Sexual and Reproductive Health: Breaking the Taboo

Adolescents, girls aged 15-19, are a fertility risk group: early births increase the risk of death among adolescents. This is an issue in Burundi, especially among adolescents outside the school setting.

According to the latest official figures from DHS III (Demographic and Health Survey), 8 per cent of adolescents have already begun their reproductive lives. The situation is more alarming among adolescents with no education: the rate is 19%, compared to 4% among those with secondary or higher education.

What is the best way to combat this phenomenon, at a very worrying pace? Simple: talk about it. Because it has been shown that the lack of parent-child  dialogue is one of the major causes of unwanted pregnancies among the youngest children. So, what is the best way to break this taboo? Once again, simple: raise awareness about the consequences of unwanted pregnancies among adolescents and young people.

               Iprosarude, at work

The formula seems to be applied by Iprosarude (Initiative for Rural Health Promotion and Development). Through the joint program Menyumenyeshe, which it implements in partnership with Care Burundi, to contribute to the elimination of the lack of good information on sexual and reproductive health, Iprosarude organizes in the hills and schools awareness raising on various themes for young people and their parents.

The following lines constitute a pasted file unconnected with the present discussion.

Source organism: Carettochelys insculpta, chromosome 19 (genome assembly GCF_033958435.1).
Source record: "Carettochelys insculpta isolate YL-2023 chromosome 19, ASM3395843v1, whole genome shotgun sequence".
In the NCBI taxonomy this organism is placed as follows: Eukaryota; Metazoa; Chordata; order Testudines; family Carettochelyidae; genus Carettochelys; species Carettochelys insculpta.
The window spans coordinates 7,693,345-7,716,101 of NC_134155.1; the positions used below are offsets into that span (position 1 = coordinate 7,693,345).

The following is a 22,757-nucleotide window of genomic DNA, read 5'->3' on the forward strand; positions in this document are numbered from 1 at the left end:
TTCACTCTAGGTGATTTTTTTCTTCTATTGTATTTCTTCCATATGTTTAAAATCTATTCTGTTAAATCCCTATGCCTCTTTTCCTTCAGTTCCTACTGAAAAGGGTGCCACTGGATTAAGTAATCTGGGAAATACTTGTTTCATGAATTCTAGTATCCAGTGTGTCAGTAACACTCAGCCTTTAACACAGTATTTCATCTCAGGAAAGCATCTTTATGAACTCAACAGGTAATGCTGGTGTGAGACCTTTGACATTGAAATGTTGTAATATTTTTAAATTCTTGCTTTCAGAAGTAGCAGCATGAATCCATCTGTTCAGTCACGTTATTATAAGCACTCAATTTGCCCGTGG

On January 16, 2021, the volunteers of Iprosarude carried out sensitizations under the theme: “Let’s break the taboo on sexual and reproductive health”.  It was an opportunity to encourage parents to no longer be ashamed to discuss sex education with their children. Parent-child discussion can reduce unwanted pregnancies that occur in schools but also among out-of-school youth.

                    Youth become involved

Producing and disseminating awareness messages on education for responsible sexual and reproductive behavior by young people for young people, and by young people in the same locality, helps young people to open up and dare to ask relevant questions to empowered people instead of relying on the Internet and social networks.

To involve young people, Iprosarude encourages them to produce schemes with ideas such as the fight against unwanted (early) pregnancies and their consequences, sexual and gender-based violence, the challenges of galloping demographics, as well as the realization of the potential of adolescents and young people through solidarity groups, a kind of savings and loans for young people.